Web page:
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This week, I feature a rare entry in which my grandfather’s kids seize control of his calendar, and the joyous cries of children are heard throughout the land.
I could try to get all heavy and analytical on this one. But really: A high school graduation and a last day of school, on the same day? Even after 50 years, nothing says it better than “WOPEE.”
(My aunt’s variation on “Whoopee” owes more to teenage exuberance than Merriam-Webster. But that’s OK. No one’s grading.)
Whatever the graduation speakers of the Stamford High Class of ’61 said that day is completely lost on my dad now. He doesn’t remember much about his graduation, except that he escorted a “very nice and popular” girl into the ceremony at her request, and then ditched her afterwards to spend time with his girlfriend. (What little I know about how to impress women was not learned from my father. Thankfully, the University of Barry White has a liberal enrollment policy.)
One of my dad’s fellow graduates, Eleanor Roberts (later Eleanor Lewis), would later become chief counsel for International Commerce at the U.S. Department of Commerce. Another, Charles Strauss, became CEO of Unilever United States. As for my dad, thirty-odd years in management at Eastman Kodak was waiting … not that he knew that at the time, of course.
In the fall of 1961, my father headed off to college at Rensselaer Polytechnic Institute. History does not record whether my aunt’s “WOPEE” was motivated by the last day of school, or by the giddy prospect of getting her older brother out of the house.
My own high school graduation came almost exactly 30 years after my dad’s, and I don’t remember what my speakers said either, except that one of them held up actor-director Kevin Costner — then making interminable films like “Dances with Wolves” — as an example of the sort of individualist thinker we should all aspire to be. Hopefully my dad’s class got better advice than mine did.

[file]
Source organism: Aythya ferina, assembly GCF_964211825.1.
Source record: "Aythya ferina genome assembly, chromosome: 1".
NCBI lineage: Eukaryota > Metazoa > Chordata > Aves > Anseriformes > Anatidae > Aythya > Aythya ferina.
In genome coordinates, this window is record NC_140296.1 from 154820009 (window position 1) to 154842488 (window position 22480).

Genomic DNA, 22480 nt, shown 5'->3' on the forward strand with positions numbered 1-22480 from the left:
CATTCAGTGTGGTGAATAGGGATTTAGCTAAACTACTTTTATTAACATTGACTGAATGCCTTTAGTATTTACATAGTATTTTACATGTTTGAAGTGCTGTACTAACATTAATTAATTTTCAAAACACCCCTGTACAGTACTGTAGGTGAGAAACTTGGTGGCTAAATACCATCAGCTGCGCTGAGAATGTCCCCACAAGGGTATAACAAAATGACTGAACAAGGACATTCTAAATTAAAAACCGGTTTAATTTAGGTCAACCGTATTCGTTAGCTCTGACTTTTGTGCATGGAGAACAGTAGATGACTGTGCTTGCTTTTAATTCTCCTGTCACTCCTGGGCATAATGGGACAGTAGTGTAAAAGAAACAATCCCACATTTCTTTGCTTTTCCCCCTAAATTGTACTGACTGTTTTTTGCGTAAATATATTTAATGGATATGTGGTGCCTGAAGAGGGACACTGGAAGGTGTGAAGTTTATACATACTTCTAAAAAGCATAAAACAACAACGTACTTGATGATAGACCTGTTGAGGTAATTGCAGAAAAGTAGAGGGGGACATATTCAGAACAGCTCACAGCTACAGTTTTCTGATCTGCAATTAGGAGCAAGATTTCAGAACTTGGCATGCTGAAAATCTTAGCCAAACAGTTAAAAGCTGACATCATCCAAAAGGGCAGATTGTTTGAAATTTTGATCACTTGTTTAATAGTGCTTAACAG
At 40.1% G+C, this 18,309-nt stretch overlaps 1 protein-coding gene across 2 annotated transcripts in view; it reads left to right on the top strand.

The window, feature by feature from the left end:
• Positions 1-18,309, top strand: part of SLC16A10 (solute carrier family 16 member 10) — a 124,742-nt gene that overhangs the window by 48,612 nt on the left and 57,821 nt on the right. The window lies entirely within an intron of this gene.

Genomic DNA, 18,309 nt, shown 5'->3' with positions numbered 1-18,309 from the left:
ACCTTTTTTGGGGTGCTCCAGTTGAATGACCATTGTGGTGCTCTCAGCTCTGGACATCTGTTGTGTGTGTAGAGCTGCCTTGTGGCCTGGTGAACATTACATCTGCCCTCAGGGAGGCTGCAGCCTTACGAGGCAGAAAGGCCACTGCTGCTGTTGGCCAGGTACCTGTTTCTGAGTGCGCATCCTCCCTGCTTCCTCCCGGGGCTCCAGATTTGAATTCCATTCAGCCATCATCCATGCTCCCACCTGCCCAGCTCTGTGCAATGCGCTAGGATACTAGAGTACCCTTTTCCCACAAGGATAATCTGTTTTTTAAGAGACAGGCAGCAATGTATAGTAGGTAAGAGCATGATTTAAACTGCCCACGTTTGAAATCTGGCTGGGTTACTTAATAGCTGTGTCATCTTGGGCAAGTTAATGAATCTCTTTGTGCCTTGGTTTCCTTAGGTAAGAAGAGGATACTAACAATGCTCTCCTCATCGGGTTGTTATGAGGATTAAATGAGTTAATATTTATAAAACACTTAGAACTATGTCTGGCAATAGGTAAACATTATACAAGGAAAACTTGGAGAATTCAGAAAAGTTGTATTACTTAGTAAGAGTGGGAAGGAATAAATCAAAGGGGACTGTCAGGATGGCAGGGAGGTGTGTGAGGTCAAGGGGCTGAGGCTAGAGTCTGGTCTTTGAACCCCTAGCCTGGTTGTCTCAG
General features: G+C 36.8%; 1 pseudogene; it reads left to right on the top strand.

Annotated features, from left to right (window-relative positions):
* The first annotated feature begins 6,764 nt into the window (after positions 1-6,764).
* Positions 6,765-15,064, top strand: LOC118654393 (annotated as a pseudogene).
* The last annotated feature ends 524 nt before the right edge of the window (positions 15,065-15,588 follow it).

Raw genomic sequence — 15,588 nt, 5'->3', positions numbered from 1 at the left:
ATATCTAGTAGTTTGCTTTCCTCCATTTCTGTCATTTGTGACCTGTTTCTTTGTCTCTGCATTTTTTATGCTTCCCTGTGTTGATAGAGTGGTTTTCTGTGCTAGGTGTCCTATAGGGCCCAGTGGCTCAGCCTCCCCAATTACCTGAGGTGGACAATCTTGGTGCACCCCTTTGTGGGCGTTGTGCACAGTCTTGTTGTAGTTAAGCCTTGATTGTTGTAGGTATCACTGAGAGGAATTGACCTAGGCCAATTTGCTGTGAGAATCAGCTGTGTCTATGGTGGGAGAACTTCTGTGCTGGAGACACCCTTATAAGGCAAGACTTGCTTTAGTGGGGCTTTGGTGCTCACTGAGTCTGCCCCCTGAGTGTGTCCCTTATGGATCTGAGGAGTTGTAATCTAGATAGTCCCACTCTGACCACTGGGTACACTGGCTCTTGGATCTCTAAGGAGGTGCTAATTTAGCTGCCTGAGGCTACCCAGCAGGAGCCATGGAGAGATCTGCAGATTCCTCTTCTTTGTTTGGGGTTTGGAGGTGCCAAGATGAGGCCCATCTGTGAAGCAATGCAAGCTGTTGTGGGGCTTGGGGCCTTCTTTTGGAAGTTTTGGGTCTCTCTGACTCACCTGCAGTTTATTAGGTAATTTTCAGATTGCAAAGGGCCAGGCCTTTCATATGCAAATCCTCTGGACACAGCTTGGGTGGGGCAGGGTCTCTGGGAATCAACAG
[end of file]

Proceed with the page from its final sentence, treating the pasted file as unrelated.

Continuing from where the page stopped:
(Actually, I think it would be mildly interesting to read a sampling of high school graduation speeches from 1961, 1991 and today, just to see how they differ — or if they differ — in tone and approach. I don’t know how actively I’ll pursue that thought, though.)
After my graduation, most likely I hung out with my girlfriend, which was the same thing my dad had done 30 years before. Some things never change, I suppose.
Unlike my dad, I am planning to skip my 20th reunion this year in favor of some splendid isolation in the Finger Lakes. My dad, having attended his 20th and 40th, is going this year to his 50th. Maybe if I make it that far, I’ll think about going.
It’s school’s-out season once again as I write this. As they break for summer — and sometimes forever — high school students across America are posting messages of triumph and celebration in their yearbooks, on their Facebook pages and even on their cars.
Do any of them capture the moment quite like “WOPEE”? Doubt it.
Next week: School’s out, from a different perspective. If that don’t suit’cha, that’s a drag.